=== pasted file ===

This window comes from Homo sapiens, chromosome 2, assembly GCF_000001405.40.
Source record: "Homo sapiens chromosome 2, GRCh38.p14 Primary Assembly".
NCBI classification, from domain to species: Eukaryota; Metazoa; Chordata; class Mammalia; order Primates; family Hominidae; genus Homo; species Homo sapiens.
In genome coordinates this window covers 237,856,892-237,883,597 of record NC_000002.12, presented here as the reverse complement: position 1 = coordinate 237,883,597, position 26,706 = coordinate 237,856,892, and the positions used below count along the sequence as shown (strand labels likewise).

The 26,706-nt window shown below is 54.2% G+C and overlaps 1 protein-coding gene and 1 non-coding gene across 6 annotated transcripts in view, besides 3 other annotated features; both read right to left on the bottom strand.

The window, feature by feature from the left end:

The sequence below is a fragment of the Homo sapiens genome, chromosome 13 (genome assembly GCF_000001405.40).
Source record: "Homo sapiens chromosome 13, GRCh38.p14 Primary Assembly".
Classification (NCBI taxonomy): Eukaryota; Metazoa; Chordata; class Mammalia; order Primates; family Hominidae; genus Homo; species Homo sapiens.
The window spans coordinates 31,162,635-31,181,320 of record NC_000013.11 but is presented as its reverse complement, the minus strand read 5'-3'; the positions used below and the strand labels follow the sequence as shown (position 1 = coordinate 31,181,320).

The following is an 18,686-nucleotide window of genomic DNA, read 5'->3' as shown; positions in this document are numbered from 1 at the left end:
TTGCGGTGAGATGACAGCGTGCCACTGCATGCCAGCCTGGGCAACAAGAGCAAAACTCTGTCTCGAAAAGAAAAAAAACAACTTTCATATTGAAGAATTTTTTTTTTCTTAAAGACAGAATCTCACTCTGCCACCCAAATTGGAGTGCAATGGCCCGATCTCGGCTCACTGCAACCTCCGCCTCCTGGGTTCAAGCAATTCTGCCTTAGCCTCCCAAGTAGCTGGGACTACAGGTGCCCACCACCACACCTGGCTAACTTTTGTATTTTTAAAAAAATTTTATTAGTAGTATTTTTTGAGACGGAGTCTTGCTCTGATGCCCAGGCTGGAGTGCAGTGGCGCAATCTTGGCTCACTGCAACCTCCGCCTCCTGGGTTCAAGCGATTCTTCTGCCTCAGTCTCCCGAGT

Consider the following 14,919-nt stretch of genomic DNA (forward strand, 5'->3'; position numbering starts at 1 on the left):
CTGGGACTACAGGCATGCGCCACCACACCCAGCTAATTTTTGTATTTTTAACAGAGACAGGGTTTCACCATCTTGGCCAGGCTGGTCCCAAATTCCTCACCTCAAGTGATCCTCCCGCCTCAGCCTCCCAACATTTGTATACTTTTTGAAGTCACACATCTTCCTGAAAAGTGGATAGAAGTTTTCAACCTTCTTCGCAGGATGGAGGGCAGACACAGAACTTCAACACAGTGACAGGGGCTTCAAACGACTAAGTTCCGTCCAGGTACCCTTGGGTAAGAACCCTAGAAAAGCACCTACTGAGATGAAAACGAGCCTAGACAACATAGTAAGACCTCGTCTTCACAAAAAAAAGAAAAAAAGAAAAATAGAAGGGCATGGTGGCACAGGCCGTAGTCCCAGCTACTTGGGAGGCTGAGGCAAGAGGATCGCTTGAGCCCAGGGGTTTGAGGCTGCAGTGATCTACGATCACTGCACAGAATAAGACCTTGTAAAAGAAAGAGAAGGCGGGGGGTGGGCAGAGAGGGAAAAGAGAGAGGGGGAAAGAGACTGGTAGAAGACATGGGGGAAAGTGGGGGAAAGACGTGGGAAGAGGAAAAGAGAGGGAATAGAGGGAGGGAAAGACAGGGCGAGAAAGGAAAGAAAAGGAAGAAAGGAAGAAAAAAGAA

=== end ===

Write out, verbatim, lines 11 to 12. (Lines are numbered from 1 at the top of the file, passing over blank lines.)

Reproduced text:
The following is an 18,686-nucleotide window of genomic DNA, read 5'->3' as shown; positions in this document are numbered from 1 at the left end:
TTGCGGTGAGATGACAGCGTGCCACTGCATGCCAGCCTGGGCAACAAGAGCAAAACTCTGTCTCGAAAAGAAAAAAAACAACTTTCATATTGAAGAATTTTTTTTTTCTTAAAGACAGAATCTCACTCTGCCACCCAAATTGGAGTGCAATGGCCCGATCTCGGCTCACTGCAACCTCCGCCTCCTGGGTTCAAGCAATTCTGCCTTAGCCTCCCAAGTAGCTGGGACTACAGGTGCCCACCACCACACCTGGCTAACTTTTGTATTTTTAAAAAAATTTTATTAGTAGTATTTTTTGAGACGGAGTCTTGCTCTGATGCCCAGGCTGGAGTGCAGTGGCGCAATCTTGGCTCACTGCAACCTCCGCCTCCTGGGTTCAAGCGATTCTTCTGCCTCAGTCTCCCGAGT